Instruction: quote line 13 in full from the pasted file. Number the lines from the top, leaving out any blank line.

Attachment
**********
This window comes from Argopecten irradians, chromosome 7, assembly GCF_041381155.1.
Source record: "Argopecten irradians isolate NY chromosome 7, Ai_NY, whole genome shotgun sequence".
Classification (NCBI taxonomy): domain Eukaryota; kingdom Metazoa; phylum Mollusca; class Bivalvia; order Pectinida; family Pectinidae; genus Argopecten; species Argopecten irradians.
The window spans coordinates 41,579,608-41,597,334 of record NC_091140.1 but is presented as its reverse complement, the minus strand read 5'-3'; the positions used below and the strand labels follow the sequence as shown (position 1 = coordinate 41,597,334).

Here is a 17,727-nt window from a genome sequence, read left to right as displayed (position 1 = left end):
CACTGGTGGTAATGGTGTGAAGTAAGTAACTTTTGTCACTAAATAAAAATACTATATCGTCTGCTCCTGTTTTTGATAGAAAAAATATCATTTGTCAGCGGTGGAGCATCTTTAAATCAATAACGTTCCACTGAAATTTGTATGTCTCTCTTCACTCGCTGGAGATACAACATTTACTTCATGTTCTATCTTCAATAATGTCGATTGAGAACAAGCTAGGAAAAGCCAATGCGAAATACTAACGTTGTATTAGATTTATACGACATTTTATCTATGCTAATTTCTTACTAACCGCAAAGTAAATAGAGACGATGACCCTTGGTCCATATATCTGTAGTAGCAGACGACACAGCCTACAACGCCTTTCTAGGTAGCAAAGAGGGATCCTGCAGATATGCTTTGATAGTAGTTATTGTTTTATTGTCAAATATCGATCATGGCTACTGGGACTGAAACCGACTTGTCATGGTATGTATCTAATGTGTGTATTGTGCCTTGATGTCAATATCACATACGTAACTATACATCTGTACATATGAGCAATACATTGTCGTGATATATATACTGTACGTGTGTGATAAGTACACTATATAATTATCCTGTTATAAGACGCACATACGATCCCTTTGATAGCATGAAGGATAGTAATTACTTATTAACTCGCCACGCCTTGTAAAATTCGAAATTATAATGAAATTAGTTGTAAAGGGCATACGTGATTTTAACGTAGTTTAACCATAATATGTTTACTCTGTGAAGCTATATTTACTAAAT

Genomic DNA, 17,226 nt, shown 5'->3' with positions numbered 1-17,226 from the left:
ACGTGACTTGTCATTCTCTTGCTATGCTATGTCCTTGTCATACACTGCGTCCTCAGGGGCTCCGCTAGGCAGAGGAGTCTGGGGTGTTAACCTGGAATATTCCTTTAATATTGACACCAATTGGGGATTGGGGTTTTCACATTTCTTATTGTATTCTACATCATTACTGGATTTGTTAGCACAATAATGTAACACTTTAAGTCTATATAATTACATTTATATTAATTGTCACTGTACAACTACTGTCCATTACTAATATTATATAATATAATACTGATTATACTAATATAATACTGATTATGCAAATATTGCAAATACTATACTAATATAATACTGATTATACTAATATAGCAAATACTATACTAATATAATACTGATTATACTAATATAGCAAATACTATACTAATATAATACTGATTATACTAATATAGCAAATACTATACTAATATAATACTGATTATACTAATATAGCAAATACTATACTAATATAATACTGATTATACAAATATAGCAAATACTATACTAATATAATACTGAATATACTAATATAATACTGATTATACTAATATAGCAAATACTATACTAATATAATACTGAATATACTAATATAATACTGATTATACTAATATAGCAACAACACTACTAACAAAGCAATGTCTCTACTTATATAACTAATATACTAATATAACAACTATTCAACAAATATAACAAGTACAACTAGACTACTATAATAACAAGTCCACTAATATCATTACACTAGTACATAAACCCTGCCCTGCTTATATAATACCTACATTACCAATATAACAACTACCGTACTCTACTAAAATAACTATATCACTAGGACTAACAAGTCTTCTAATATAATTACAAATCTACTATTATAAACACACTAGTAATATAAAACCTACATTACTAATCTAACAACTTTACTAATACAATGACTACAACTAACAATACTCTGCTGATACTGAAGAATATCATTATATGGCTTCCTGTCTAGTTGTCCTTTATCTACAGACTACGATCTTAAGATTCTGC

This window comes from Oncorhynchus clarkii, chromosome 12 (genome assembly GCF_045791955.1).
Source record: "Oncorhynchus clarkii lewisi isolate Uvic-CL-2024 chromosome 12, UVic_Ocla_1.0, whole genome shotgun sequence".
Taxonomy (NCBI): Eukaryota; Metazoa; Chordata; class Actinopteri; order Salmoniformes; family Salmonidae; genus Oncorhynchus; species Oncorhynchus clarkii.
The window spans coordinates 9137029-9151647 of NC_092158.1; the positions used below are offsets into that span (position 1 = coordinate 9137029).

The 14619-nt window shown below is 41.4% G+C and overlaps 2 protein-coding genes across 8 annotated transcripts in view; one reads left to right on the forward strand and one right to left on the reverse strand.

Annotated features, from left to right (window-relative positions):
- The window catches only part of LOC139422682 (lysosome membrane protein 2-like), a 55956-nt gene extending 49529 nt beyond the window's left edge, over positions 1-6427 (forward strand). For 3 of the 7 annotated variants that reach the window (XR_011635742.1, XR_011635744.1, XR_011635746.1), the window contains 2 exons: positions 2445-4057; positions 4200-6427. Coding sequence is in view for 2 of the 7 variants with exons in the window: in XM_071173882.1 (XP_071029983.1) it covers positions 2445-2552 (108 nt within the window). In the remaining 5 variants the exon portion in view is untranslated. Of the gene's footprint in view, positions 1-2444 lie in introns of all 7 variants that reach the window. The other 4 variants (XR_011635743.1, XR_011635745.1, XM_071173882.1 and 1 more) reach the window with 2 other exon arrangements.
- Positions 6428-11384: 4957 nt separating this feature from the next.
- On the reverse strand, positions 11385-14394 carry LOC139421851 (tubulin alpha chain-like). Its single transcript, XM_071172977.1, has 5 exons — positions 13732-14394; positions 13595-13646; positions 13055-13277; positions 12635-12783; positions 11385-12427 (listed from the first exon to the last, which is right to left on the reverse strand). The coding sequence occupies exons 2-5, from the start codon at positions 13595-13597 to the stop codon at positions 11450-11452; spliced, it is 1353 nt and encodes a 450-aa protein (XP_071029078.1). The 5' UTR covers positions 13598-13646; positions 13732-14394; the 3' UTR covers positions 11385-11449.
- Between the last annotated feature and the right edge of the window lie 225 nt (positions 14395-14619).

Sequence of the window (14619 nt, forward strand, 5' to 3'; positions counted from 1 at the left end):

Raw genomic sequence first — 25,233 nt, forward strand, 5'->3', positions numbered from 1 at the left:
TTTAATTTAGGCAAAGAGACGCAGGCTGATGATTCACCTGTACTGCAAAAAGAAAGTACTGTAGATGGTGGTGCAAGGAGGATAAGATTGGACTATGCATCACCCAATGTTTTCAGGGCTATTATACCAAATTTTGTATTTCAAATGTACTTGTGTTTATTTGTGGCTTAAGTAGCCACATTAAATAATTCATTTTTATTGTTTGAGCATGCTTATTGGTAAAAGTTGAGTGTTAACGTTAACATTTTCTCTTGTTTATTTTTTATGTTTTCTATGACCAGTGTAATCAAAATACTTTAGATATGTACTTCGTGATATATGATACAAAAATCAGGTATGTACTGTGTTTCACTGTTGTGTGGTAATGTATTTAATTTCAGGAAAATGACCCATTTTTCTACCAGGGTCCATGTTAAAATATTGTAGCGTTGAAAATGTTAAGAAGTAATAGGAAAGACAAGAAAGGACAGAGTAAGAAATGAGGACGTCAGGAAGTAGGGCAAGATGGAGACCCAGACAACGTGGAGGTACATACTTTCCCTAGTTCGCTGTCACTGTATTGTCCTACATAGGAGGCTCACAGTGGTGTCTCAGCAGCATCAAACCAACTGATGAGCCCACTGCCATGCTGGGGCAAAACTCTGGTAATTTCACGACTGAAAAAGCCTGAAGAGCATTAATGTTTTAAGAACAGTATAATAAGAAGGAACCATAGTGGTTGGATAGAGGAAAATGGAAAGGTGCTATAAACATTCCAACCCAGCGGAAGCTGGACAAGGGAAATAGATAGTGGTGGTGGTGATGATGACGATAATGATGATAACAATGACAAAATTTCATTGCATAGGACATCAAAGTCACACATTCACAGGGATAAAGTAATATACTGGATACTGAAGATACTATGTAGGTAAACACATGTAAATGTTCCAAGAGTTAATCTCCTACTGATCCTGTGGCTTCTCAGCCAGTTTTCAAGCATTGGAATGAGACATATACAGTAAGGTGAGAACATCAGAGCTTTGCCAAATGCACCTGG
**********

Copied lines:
The 14619-nt window shown below is 41.4% G+C and overlaps 2 protein-coding genes across 8 annotated transcripts in view; one reads left to right on the forward strand and one right to left on the reverse strand.